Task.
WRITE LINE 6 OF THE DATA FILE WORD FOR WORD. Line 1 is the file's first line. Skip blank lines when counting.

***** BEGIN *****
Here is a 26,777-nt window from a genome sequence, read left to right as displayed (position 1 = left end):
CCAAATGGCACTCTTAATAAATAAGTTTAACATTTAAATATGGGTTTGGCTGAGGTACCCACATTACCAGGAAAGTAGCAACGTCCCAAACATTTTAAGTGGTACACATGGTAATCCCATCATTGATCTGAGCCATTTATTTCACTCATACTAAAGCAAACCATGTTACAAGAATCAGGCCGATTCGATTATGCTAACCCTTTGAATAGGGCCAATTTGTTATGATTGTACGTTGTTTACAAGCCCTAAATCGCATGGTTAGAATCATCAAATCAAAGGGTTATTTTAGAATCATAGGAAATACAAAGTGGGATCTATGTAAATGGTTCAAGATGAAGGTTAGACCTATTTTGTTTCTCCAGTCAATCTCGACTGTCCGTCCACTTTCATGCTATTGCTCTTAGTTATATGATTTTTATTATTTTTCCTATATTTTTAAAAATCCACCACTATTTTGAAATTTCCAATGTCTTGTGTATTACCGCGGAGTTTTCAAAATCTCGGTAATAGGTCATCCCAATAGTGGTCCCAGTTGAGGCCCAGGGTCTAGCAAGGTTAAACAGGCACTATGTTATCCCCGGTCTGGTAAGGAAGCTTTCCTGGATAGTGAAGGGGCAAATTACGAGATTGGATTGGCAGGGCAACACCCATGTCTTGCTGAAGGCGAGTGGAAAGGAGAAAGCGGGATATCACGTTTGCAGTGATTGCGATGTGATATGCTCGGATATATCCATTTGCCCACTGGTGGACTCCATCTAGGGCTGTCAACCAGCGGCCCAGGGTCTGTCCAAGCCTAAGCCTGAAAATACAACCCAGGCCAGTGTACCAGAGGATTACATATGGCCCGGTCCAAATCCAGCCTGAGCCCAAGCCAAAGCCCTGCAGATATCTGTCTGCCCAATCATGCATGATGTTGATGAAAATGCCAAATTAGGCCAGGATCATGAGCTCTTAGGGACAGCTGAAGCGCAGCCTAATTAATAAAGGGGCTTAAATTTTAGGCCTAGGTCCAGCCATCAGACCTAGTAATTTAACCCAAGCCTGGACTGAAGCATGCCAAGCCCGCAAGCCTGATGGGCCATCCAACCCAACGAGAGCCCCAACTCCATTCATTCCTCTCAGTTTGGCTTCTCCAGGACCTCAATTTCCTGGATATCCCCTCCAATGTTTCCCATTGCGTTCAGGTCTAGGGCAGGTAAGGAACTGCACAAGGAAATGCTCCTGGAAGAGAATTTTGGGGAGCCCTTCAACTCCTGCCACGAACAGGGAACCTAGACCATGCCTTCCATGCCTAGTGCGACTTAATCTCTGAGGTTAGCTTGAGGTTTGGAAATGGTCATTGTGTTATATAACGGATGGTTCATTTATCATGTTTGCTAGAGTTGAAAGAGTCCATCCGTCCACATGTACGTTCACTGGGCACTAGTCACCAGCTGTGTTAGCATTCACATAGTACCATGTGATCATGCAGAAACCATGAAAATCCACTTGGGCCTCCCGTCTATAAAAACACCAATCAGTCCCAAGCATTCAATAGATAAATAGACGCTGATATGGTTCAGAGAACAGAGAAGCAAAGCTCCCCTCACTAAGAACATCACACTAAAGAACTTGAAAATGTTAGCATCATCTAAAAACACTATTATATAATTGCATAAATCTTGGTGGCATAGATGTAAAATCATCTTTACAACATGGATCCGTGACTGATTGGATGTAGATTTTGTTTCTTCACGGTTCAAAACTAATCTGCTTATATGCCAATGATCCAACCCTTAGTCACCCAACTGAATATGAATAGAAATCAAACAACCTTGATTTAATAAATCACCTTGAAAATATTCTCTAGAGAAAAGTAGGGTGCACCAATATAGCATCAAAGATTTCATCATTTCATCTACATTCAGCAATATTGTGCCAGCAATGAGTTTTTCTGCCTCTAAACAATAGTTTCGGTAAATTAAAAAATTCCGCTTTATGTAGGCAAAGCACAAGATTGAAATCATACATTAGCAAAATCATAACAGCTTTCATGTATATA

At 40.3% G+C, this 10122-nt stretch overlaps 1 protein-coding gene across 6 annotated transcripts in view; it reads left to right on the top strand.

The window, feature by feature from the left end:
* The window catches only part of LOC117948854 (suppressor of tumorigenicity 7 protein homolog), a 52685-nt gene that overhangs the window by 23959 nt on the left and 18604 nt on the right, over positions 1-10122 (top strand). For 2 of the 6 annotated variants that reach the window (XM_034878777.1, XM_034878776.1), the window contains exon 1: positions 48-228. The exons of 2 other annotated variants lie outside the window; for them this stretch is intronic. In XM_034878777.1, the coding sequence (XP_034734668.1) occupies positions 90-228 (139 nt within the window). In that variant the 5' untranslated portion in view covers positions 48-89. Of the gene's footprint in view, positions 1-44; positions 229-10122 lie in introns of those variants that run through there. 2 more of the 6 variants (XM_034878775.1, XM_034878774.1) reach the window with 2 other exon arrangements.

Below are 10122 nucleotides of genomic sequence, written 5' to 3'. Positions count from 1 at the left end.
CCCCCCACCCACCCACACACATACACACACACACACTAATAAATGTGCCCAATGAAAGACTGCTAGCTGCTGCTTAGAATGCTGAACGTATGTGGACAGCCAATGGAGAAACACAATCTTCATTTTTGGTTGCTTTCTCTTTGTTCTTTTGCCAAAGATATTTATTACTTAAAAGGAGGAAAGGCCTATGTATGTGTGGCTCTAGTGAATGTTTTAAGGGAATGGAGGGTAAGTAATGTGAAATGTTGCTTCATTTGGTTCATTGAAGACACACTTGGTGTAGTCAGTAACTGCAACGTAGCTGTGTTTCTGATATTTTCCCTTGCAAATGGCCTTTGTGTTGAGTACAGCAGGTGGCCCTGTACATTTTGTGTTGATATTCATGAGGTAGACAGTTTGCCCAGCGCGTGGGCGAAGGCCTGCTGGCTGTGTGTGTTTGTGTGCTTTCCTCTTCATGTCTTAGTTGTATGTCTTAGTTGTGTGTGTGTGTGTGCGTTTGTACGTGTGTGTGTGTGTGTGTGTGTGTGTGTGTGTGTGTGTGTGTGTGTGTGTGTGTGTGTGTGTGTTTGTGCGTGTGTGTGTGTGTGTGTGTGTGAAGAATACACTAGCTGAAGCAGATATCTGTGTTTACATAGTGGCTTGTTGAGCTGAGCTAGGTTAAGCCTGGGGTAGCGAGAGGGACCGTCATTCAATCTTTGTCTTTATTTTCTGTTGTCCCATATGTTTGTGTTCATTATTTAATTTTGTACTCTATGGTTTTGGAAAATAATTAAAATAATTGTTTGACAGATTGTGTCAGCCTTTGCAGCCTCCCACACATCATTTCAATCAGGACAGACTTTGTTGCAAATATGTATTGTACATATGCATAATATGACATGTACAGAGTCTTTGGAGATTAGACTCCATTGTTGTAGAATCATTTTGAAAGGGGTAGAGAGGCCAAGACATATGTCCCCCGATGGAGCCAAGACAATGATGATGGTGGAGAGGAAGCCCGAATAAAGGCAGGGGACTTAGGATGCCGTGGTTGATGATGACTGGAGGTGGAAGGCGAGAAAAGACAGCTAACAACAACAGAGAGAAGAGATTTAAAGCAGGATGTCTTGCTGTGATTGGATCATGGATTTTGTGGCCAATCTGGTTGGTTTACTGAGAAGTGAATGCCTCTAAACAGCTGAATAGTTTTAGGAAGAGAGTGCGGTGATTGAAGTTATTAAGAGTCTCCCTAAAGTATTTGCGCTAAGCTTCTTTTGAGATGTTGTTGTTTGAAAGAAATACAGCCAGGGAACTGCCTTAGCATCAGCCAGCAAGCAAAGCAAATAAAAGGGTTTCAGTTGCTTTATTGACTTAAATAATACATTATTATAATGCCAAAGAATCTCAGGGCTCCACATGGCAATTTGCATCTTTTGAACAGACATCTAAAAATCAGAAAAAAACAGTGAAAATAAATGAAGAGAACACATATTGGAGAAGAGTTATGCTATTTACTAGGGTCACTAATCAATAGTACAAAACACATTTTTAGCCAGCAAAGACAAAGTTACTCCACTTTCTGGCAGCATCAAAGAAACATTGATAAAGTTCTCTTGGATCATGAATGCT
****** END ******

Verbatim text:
Below are 10122 nucleotides of genomic sequence, written 5' to 3'. Positions count from 1 at the left end.